Dix (Joe Thompson) was once married to Carol, whose sister Janet was married to Jack (John Jimerson). Each couple had a pair of children -- two boys for Dix and Carol and two girls for Jack and Janet. However, an unexpected and violent tragedy has taken the lives of the two women and all four children. Dix, in his grief, wants to purge his life of all reminders of his wife. He's giving away all of her things and selling their house; and he feels that, with Carol gone, there's nothing to tie him to her family.
Jack is the one reminder of his wife that Dix can't shake off. "We're closer than brothers-in-law," Dix eventually admits -- but the reason for this closeness is not evident. Though the men are united in a shared grief, that subject is off-limits for much of the play. Neither man seems to know much about the other, and they don't appear to have much in common. Jack is a devout Christian, while Dix is a confirmed atheist. Throughout the play, Jack tries to convert Dix; nearly every scene replays the same argument as Jack fervently attempts to "save" Dix's soul.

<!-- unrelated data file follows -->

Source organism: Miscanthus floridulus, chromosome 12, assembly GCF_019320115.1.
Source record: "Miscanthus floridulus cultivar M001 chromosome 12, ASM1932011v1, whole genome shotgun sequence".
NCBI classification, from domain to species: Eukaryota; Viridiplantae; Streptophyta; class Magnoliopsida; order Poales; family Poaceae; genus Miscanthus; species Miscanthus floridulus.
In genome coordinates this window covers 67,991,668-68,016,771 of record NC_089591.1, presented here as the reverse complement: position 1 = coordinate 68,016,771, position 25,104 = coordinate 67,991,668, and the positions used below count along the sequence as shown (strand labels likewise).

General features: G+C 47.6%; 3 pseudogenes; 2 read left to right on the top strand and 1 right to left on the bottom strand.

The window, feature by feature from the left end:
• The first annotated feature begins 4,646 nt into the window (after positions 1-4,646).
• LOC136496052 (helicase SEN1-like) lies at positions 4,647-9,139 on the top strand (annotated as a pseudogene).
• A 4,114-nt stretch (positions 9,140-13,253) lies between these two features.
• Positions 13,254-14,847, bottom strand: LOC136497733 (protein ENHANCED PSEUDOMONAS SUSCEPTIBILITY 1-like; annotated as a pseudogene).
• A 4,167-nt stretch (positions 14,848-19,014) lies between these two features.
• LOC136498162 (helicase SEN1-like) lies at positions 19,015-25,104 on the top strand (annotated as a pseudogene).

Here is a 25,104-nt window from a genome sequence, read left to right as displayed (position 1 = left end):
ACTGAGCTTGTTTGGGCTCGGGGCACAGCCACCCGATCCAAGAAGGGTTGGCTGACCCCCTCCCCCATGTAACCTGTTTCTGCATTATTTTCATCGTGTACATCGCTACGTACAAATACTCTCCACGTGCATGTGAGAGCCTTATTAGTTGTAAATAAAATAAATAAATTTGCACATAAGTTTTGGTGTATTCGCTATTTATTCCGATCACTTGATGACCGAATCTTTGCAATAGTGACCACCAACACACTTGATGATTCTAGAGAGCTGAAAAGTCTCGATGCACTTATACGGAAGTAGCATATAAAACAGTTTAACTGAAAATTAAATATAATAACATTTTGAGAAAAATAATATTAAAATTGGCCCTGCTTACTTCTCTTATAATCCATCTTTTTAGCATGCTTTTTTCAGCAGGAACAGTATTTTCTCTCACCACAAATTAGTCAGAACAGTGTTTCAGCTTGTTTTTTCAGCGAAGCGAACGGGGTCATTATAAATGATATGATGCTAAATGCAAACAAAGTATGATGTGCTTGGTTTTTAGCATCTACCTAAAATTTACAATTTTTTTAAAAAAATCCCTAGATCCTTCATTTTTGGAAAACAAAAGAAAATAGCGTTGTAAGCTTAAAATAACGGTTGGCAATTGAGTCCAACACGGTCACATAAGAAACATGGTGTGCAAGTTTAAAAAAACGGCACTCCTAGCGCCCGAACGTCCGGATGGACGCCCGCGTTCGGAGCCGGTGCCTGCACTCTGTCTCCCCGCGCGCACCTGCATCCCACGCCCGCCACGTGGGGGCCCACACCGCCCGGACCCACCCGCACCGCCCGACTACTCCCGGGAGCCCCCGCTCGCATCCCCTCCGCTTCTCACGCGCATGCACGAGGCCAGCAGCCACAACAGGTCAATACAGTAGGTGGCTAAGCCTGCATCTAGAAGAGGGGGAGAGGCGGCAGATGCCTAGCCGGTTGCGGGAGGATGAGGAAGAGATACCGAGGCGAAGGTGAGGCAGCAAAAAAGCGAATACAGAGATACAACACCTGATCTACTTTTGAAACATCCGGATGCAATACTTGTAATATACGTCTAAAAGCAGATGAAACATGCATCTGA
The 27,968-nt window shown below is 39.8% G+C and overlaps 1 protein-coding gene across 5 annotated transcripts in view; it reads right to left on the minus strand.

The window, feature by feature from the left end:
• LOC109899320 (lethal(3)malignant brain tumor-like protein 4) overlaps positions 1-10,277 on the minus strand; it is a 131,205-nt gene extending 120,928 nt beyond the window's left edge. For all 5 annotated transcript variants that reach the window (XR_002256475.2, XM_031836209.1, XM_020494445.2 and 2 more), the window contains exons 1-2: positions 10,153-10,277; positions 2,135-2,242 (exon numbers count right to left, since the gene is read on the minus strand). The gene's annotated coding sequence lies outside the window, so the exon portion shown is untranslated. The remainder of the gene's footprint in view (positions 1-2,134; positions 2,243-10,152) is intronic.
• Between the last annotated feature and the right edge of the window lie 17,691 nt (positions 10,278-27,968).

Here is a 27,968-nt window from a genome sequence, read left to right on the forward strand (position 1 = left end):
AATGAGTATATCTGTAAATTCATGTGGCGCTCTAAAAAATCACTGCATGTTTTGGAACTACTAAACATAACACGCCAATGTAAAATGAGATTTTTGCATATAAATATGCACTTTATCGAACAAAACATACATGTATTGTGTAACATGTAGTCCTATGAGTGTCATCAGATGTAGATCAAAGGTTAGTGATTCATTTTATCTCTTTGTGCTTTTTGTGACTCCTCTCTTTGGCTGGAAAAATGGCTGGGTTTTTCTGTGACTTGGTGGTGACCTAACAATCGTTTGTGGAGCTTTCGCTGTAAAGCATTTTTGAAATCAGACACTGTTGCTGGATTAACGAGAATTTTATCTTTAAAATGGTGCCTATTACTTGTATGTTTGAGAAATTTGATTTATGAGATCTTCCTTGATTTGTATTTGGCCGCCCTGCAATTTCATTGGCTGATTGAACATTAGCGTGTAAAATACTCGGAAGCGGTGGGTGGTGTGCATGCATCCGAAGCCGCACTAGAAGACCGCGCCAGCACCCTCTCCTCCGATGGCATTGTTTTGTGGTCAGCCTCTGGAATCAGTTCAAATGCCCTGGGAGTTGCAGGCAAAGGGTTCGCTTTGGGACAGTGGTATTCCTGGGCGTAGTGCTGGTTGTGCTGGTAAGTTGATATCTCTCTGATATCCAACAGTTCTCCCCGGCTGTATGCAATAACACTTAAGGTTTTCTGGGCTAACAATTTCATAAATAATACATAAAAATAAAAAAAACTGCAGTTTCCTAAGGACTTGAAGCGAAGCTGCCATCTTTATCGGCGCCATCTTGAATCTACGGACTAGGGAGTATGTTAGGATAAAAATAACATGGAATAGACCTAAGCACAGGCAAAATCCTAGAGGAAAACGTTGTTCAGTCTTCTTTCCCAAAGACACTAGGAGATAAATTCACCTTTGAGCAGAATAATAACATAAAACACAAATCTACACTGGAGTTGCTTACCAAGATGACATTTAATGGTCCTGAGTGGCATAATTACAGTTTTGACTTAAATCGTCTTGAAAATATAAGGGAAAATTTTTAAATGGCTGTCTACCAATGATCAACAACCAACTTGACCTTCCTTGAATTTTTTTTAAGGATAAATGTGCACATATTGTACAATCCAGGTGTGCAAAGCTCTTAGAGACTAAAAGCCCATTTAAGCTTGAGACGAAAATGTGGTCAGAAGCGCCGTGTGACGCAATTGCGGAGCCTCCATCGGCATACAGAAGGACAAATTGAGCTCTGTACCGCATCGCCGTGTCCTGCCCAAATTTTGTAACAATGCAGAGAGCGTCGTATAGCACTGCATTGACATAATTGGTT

The two actors are unable to conquer the script's flaws and, in some instances, exacerbate them. Thompson tends to talk in level tones without much vocal variation, making his character seem rather static. Jimerson, who speaks with a Southern accent, also fails to bring much depth to his role, especially since he's required to deliver so many platitudes. Neither actor is able to handle the more emotional moments in the script, and director Sue Lawless doesn't help matters by staging some scenes in an overly melodramatic manner; at different points in the show, both Jack and Dix end up crawling on the floor, supposedly overcome by grief. Needless to say, it's not convincing.
Michael J. Hotopp's scenic design is functional and attractive in depicting the living room of Dix's home. Gregory A. Hirsch keys his lighting design to various onstage light sources in an effective manner. Vanessa Leuck, in an attempt to convey the passage of time, has the actors changing their outfits frequently, sometimes at the expense of speedy scene changes.
The play is unbalanced, with a 35-minute first act and a much longer second act. This allows audience members to escape at intermission without having given too much of their time to the play, and some people did take this opportunity for an early exit on the night I attended the show. But for those who remain, the latter portion of TWO BROTHERS who are not brothers seems to drag on endlessly.
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